WEC Chair says 2050 CO2 emission targets will not be met without international collaboration

Posted on 14 October 2013

Pierre Gadonneix, the World Energy Council Chair, issued an urgent appeal on 14 October for international cooperation in developing carbon capture, the technology needed to prevent CO2 escaping into the atmosphere to cause climate change.

“This problem is too big for any single nation to solve by itself,” said Gadonneix. “There is no way we can reach the 2050 emission targets unless countries agree to cooperate on carbon capture.”

Gadonneix called for political leaders to be candid in sharing information about environmental and safety issues with citizens. Speaking during a panel session on problems of governance in energy policy around the world, he urged leaders to tell their people, “Not everything is possible, everything has a cost, and some things have to be solved through international cooperation.” Gadonneix said international cooperation on safety issues is relatively easy because everyone see benefits from sharing information. Collaboration on environmental issues is a bigger challenge, he said.

Another member of the panel, Claude Mandil, former head of the International Energy Agency (IEA) agreed, saying, “It is very difficult for national government to implement policies that are seen to be dictated from abroad.” Mandil suggested that the IEA’s governance structure could be a model for further collaboration on the environment and safety because rather than forcing countries to adopt goals, it articulates “best practices” and then makes public statements when a nation engages in activities that are not in keeping with those practices.

Neil Hirst, Senior Researcher at London’s Imperial College stressed, however, that if the IEA wished to play a central role in energy governance, it would have to expand its membership to include nations that are not OECD members. “The IEA right now represents the world as it was 40 years ago,” said Hirst.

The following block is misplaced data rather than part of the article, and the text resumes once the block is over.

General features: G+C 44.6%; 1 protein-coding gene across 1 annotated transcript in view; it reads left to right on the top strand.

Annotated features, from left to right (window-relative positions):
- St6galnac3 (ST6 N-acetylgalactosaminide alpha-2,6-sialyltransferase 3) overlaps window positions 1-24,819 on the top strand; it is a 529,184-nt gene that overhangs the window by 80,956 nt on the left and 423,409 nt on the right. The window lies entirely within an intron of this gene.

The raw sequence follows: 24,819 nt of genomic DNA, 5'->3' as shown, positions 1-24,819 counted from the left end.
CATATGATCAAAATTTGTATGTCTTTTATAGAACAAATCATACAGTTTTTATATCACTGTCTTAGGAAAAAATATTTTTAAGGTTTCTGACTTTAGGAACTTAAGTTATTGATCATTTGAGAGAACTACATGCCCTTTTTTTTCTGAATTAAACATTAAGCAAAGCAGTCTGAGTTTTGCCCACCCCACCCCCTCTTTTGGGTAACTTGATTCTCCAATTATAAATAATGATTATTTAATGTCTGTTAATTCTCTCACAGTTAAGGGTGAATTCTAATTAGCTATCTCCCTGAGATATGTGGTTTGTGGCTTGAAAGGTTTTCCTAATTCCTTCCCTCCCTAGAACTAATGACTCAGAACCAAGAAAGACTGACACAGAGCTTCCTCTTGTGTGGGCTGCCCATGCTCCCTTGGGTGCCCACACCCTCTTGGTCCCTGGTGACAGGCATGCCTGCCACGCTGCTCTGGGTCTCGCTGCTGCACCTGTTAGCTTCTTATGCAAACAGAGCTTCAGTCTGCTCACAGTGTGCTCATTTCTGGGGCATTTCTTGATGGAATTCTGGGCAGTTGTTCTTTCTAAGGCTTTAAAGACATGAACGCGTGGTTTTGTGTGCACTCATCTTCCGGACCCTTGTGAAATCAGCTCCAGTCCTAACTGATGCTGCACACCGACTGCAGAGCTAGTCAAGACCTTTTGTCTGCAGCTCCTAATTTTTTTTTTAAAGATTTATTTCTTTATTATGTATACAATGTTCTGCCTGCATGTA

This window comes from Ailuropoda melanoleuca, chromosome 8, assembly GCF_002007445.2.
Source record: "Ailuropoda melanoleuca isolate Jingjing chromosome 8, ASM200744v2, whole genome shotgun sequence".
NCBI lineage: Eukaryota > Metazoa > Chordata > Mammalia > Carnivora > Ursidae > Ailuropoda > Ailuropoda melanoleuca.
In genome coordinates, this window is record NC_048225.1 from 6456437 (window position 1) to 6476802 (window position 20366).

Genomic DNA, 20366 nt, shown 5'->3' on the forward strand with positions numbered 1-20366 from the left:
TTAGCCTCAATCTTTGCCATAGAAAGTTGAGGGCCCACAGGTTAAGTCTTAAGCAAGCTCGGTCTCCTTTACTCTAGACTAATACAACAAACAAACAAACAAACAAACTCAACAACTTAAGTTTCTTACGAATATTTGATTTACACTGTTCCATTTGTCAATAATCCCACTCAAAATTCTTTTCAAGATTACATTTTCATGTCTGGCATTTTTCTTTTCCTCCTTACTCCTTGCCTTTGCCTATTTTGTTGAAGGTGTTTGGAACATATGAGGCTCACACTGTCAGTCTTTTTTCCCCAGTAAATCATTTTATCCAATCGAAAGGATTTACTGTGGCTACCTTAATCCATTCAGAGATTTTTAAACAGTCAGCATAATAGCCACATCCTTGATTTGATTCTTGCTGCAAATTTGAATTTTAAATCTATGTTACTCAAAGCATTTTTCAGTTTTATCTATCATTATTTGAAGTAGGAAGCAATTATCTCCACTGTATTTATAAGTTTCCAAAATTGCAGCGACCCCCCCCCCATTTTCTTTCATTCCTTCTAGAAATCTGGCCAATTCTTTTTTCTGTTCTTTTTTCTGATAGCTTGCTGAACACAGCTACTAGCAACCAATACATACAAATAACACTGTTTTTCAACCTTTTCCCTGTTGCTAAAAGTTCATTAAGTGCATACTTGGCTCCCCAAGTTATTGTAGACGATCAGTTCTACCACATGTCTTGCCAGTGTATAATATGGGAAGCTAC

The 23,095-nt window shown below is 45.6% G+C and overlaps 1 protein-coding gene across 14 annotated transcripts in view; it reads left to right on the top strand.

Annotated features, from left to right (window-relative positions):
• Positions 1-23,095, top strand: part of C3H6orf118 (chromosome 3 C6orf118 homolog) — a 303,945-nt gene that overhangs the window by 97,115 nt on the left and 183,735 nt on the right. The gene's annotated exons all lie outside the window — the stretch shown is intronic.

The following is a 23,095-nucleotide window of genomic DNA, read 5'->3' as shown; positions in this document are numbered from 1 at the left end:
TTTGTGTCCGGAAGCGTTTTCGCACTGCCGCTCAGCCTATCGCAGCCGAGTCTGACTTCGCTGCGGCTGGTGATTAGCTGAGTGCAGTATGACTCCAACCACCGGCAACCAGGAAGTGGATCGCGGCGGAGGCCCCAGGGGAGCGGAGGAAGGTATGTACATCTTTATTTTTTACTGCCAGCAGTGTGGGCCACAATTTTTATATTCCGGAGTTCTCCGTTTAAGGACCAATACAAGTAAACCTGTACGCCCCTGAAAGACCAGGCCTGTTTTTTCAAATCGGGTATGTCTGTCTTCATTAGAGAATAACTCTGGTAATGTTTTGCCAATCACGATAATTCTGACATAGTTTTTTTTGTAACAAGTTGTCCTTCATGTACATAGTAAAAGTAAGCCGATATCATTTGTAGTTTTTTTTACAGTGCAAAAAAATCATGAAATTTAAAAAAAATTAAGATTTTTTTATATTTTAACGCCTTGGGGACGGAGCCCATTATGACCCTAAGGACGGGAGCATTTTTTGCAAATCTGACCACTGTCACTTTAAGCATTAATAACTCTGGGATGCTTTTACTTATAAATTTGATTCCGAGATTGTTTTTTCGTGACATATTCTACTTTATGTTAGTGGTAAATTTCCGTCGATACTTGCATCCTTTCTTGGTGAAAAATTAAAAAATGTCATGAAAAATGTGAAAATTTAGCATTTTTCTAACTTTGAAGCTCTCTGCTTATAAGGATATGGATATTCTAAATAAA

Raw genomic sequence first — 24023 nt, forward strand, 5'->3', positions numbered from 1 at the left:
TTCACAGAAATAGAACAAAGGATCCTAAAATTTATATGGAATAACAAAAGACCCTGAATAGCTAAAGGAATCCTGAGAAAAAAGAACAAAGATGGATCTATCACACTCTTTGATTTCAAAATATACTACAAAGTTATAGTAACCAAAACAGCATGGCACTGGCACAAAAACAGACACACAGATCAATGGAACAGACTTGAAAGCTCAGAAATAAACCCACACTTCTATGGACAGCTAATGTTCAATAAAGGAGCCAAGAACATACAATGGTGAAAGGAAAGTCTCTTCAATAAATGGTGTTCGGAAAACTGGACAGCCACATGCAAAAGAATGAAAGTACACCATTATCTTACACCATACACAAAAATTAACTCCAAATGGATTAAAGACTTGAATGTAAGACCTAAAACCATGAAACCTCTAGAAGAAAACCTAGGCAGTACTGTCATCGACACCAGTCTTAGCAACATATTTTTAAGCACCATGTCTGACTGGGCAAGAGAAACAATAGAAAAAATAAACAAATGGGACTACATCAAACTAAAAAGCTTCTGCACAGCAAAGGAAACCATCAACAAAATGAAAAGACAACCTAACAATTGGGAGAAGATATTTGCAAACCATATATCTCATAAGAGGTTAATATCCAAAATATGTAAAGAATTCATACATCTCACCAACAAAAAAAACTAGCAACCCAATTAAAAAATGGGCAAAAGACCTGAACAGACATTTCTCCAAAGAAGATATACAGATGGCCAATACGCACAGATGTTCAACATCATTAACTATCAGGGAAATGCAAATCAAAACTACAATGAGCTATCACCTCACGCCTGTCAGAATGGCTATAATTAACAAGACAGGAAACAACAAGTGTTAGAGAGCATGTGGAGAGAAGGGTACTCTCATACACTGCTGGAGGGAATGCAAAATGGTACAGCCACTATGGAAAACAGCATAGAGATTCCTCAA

Mandil countered that the IEA is the only institution at present that has the human resources and accumulated skills needed to play a key role in strengthening governance in energy. Commenting on the difficulties United Nations Framework Convention on Climate Change has encountered in setting international targets on greenhouse gas emissions, Mandil said, “You cannot expect to reach agreement through an organization that has 200 members. IEA has a lot of the skills and habits ideal for sharing best practices.”

Ibrahim Muhanna, an Advisor to the Saudi Arabian Petroleum Ministry, said organizations representing energy producers and consumers had not cooperated in the past, “unless there was a crisis.” The IEA only represents advanced energy consuming economies. Panel discussants agreed that non-Western countries needed to be accepted into the IEA for the organization to be able to act globally. China, India, Russia, and South Africa were mentioned as potential new members of an expanded IEA.


This news story is based on the What does It Take? session, “Stalled international energy governance”,  at the 2013 World Energy Congress.